The pit next door: Law stops gravel mine opposition

Target 8

GAINES TOWNSHIP, Mich. (WOOD) — Doretta Anema says her neat Gaines Township horse farm is “a very special place.”

She raises Friesian horses and has turned her farm into an outdoor classroom for homeschooled kids.

“I’m heartbroken about all this,” she told Target 8 investigators.

By “all this,” she means the gravel mine moving in next door.

She worries that dust will harm her horses and that noise from bulldozers and rock crushers will make the otherwise placid animals skittish and risky to handle.

“It’s noises that animals flee from, especially if they can’t see” the source, she explained.

“My blood is in this farm,” Anema said. “I have expended so much time and energy and money.”

She said she counted on the area’s agricultural zoning and township master plan when she bought her property 16 years ago and started developing her farm. She wanted a place with rural character.

But the zoning didn’t help when the gravel company wanted to expand across Kalamazoo Avenue at 100th Street onto the leased land next to her farm. She, her students and their parents made their case to Gaines Township officials in a series of hearings.

She was surprised to find that zoning can’t stand up to gravel mining.

The usual zoning rules and arguments that protect neighborhoods and farms from other industrial uses don’t work against gravel mines because of a unique place in state law. There’s a special test for gravel mines that Anema says “gives the property owner no control whatsoever.”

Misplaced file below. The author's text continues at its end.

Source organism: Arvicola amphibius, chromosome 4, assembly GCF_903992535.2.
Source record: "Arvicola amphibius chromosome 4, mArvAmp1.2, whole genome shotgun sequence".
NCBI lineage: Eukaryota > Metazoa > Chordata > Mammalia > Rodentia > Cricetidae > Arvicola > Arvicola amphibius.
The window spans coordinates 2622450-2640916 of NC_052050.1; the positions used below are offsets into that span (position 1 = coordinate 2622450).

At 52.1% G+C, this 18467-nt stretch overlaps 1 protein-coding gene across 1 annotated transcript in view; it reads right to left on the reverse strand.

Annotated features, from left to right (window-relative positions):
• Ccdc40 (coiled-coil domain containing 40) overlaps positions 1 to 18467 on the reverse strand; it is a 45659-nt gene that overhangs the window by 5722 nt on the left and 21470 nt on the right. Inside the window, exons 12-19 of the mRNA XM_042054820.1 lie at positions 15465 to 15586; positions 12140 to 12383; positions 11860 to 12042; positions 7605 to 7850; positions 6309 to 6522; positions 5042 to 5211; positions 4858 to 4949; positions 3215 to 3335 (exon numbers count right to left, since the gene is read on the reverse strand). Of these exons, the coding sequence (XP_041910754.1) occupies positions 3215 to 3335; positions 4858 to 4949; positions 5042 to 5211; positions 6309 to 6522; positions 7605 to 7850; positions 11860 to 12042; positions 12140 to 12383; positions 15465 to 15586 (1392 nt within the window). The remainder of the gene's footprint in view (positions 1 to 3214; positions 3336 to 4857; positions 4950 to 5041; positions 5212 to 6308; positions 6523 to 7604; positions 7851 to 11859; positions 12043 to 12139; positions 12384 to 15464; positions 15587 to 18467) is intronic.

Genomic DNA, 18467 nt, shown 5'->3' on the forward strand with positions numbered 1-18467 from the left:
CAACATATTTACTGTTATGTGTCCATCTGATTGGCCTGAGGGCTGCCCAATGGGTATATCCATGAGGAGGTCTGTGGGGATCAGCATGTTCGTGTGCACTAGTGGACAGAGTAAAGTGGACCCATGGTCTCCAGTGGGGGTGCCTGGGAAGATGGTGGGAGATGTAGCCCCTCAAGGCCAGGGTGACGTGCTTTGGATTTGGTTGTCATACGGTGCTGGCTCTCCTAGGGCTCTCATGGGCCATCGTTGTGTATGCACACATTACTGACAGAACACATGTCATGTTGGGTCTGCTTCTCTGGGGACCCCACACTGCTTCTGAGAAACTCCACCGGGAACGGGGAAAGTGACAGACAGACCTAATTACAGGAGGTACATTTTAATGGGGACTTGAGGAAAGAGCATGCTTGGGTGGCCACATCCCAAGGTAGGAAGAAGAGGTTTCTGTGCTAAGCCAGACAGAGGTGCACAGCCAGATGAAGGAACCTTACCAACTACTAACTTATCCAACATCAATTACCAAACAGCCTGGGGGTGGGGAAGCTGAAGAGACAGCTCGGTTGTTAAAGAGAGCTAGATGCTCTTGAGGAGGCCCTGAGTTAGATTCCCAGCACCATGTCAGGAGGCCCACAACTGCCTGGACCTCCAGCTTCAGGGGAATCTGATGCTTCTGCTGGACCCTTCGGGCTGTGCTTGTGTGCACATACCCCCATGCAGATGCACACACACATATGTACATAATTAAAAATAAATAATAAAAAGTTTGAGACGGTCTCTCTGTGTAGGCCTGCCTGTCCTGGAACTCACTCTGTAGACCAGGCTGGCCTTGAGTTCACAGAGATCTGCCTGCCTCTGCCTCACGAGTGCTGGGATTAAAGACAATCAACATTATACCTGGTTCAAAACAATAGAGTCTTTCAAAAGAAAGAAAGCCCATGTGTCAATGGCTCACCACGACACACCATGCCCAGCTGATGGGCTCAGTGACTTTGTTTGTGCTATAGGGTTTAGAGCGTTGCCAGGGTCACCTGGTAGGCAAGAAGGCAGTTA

To stop a gravel mine, opponents and local officials have to show that it will cause “very serious consequences.”

According to Grand Rapids attorney Ken Vermeulen, who represents the statewide gravel industry association, that means “not just consequences because every use has consequences; not even serious consequences; but very serious consequences.”

Vermeulen said he wrote the first draft of the law in 2011.

The “very serious consequences” test used to be just a legal precedent that gradually became general policy for nearly 30 years. According to a Michigan Supreme Court opinion, “as the rule evolved, it became progressively more difficult for local government to regulate the extraction of natural resources by zoning ordinance.”

For various reasons, the state Supreme Court overturned the “very serious consequences” test as a precedent, so the gravel industry went to the Legislature and got it written into law.

Vermeulen noted that “you can only mine gravel where it is located,” making it different from other land uses in zoning law. He believes the industry needs the “very serious consequences” test because there is so much opposition to gravel mines. Without it, he said, “if a township knows how to spell dust and noise, they can come up with a reasonable basis to say no to any mining operation.”

When Target 8 investigators talked to him, the gravel association he represents wanted the meeting to happen on a Grand Rapids street where construction was going on to dramatize the point that without gravel and sand, there would be no concrete to build roads and buildings. Vermeulen said keeping gravel easily available reduces construction costs.